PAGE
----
A tireless artist, Rexach worked other jobs in music and entertainment in the 1940s and 50s. She composed and recorded commercial jingles (such as “Caprice, el mejor y el más fino calzado feminino, Caprice…), and traveled the island playing the piano and singing in different musical reviews, bars and hotels. She wrote scripts and performed in humorous one act plays for acclaimed popular radio and television programs. She also wrote a column for the Diario de Puerto Rico entitled “A Sotto Voce,” which documented the Puerto Rican cultural scene of those years. Rexach was also a founding member and secretary of the Puerto Rican Society of Authors, Composers and Publishers of Music. She wrote, “If a musical program paid the singer, pianist, full orchestra, bongo player, broadcaster, engineers, station owner, and eventually paid everyone except the one who made the song which employed all these people, it would not be fair.” Ultimately, she had to face another great injustice. Diagnosed with stomach cancer, Rexach spent the last decade of her life sick, knowing that death was imminent. But her declining health did not stop her from composing or living as a true bohemian until her death in 1961 at the Women's Hospital of Santurce, at only 39 years of age.
Four years after her death, the Institute of Puerto Rican Culture found an original recording from 1958, where Rexach sings fourteen of her songs accompanied by her friend, guitarist Tutti Umpierre. Entitled “Sylvia Rexach canta a Sylvia Rexach,” this obscure album is revered by her followers. Rexach’s wistful, melancholic voice perfectly reflects the feelings of sadness and tenderness so pervasive and expertly executed in her songs. Rexach’s boleros are unique in that the lyrics could stand alone as poems, but the sense of intimacy and sensuality is magnified by the music. She defined the feminine bolero, she was the Caribbean sister of García Lorca, Debussy and Agustin Lara.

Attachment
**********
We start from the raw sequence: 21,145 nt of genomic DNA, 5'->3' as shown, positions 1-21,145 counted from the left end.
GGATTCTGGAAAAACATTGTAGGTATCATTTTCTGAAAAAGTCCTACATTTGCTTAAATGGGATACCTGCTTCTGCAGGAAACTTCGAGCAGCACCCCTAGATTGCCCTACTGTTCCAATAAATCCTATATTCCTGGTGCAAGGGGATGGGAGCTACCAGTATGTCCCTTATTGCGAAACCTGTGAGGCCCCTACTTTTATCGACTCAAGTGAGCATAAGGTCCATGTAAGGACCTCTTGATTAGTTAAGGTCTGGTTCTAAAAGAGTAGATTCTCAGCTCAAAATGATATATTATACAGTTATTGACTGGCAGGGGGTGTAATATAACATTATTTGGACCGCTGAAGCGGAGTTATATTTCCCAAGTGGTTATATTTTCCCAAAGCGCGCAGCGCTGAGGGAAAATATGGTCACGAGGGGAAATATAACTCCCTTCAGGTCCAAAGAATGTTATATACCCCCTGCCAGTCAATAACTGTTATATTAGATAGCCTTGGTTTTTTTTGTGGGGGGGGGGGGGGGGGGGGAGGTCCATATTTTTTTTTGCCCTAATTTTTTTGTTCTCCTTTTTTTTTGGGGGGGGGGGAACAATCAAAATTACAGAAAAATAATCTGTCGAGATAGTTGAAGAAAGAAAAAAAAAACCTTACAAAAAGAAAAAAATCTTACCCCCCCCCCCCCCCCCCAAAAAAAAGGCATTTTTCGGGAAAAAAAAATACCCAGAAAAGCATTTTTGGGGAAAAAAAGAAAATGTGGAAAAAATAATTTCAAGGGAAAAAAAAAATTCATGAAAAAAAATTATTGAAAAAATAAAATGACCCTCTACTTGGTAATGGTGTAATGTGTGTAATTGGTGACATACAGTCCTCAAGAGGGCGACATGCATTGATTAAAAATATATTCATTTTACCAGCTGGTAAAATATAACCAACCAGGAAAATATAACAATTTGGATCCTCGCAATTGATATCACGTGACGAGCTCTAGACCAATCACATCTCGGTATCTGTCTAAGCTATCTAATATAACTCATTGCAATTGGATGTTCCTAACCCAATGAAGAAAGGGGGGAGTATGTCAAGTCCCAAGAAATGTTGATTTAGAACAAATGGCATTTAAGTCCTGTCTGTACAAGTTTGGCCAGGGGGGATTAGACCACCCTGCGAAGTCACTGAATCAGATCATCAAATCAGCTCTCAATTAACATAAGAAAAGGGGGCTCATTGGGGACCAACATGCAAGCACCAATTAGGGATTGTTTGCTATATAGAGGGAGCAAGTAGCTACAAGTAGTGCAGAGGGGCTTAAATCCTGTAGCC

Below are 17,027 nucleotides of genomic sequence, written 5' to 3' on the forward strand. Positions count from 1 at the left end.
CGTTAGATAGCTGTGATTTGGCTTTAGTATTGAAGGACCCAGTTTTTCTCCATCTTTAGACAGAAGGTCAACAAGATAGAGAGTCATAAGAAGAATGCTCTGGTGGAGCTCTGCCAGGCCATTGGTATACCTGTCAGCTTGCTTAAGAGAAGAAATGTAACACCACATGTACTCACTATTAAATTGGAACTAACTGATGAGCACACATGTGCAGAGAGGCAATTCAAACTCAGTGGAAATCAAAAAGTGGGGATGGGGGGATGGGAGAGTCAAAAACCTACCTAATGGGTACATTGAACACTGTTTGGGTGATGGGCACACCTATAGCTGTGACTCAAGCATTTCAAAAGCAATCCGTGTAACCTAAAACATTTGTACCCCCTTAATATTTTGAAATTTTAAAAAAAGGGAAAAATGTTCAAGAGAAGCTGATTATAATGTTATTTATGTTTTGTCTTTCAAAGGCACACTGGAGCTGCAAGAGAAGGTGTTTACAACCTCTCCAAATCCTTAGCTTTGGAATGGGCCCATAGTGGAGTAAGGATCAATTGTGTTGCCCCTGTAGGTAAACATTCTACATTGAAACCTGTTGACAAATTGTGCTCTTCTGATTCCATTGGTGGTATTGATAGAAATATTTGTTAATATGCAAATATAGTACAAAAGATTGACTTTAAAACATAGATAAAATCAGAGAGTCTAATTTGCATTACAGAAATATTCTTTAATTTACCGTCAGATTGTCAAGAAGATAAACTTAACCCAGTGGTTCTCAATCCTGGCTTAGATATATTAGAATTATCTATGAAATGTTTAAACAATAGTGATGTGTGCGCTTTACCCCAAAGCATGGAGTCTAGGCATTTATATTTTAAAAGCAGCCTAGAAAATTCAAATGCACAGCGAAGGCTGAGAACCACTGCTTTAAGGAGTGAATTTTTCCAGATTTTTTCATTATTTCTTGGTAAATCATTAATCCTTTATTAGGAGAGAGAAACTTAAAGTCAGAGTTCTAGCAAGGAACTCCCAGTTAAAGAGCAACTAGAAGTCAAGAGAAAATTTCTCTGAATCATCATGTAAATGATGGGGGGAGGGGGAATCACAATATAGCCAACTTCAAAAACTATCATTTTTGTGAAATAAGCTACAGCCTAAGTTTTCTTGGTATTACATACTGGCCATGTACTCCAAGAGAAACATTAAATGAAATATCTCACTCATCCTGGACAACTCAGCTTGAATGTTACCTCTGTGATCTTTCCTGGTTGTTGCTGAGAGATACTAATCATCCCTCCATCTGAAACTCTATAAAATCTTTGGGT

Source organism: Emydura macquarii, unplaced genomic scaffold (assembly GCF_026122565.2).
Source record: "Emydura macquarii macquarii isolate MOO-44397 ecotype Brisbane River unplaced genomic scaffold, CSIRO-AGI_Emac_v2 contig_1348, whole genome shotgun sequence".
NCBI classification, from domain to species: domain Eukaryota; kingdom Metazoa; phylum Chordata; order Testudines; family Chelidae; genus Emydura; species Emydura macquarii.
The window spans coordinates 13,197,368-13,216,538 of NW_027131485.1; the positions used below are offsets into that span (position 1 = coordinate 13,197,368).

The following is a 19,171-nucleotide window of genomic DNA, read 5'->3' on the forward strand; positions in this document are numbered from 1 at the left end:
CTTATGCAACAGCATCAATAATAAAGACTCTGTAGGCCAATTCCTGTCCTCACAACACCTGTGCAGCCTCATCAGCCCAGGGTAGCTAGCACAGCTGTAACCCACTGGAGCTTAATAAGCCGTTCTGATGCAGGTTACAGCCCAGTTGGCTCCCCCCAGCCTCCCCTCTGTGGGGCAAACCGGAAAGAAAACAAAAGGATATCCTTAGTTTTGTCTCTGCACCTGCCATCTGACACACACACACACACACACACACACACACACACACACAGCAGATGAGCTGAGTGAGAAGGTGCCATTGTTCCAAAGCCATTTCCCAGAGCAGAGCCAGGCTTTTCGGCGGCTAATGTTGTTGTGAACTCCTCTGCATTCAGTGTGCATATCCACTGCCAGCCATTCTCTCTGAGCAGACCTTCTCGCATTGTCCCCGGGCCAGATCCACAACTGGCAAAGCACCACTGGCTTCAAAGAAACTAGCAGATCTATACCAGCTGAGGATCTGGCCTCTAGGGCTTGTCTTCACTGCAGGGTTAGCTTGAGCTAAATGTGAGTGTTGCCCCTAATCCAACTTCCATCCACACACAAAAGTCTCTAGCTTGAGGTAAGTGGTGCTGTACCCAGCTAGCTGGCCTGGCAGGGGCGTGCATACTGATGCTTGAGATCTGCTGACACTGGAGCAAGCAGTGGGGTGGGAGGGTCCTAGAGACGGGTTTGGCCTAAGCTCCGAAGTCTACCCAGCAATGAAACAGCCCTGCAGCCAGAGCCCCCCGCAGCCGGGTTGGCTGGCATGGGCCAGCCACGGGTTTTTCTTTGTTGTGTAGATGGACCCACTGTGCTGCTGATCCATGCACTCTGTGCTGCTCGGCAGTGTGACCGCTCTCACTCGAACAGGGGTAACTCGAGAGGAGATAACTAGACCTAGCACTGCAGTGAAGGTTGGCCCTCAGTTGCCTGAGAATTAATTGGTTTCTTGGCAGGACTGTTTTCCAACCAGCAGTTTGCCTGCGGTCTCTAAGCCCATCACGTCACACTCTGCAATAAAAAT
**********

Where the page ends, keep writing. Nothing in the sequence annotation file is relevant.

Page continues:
Before the release of the album, only a handful of Rexach’s songs had been recorded by Puerto Rican singers, notably Jose Luis Moneró, Felix Castrillón, Tito Lara and Bobby Capó. Although her career was curtailed by her short life, her compositions continued to touch audiences throughout the 1960s and 70s. Songs like “Y Entonces” and “Alma Adentro” became new bolero classics, with countless interpretations. Some of the most prestigious romantic vocalists recorded entire albums of her songs in her memory: Lucho Gatica, Tito Rodríguez, Marco Antonio Muñiz, Gilberto Monroig, the Duo Irizarry de Córdova, Carmen Delia Dipiní and Tato Díaz, Martha Romero, Cheo Feliciano, Juan Luis Barry, and Rexach's own daughter Sharon Riley, among other artists. Although the bolero saw a distinct decline in popularity in the Latin music industry in the 1980s, Rexach's poetic and musical legacy was already officially recognized as part of Puerto Rico's cultural heritage. She has been honored and recognized by tribute concerts, written accounts of her life, murals, a biographical soap opera, and to this day, a bohemian gathering is never celebrated without an interpretation of one of her songs.
While never fully recognized during her lifetime, Sylvia Rexach has now become a cult figure both as a composer and a poet with a distinct talent for weaving the spiritual and the sensual together.